An Environment Where People of Color Are Not Heard

Students rally in Washington, D.C. photo by Sandy EnglandIn Motion Magazine: What are the impacts of these anti-affirmative action on the lives of students?

Jennifer Lin: You'll find in a lot of places, for example California where Prop 209 passed, that there is an environment in which many students of color, people with disabilities, women, people who fall under affirmative action, -- do not feel comfortable on campus. They feel their presence is not important to campus administrators, to people who are making decisions to cut affirmative action. And this is going along with the scape-goating in immigration. It's creating an environment where people of color are being attacked, women are being attacked. Those who are seen to "benefit" from affirmative action are being attacked. Students don't feel that their being at a college or university is a priority to anybody. It goes back to looking at how the attacks on affirmative action have been followed by drops in financial aid, and other sorts of linked problems.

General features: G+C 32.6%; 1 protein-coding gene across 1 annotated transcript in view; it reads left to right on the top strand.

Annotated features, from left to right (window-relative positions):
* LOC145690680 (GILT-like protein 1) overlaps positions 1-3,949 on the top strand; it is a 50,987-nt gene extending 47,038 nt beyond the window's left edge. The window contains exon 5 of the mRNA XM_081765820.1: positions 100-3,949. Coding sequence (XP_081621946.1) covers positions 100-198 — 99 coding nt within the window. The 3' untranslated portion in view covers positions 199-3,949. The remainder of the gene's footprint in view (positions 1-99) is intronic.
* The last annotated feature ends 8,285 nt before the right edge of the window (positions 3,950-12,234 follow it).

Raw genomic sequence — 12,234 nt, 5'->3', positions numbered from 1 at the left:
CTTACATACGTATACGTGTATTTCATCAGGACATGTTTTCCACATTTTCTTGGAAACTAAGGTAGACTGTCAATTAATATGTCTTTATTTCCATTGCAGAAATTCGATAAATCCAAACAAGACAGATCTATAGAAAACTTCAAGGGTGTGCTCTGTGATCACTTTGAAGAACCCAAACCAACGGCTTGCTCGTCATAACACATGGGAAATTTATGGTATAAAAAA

For a lot of students of color it's linked to their cultural spaces and their student group getting less money. It's linked to an environment of a rise in hate crimes and hate violence on campuses.

People may see a cut in funding in their Black Student Union, but you can also see this cut as linked to the attacks on affirmative action. These attacks create an environment where people of color are not heard. Their resources are not prioritized. Making an environment where people of color and women feel comfortable is not prioritized. It's leading to the high transfer rate and the low enrollment rate of people of color.

Re-thinking the Way We Organize

In Motion Magazine: How thorough is the response to defend affirmative action? Would you call it a movement?

Jennifer Lin: I would definitely say that in the places where students have looked at the way they organize and have realized that they are able to defeat an anti-affirmative action bill and are able to preserve affirmative action and the coalitions they make -- those campaigns don't just die.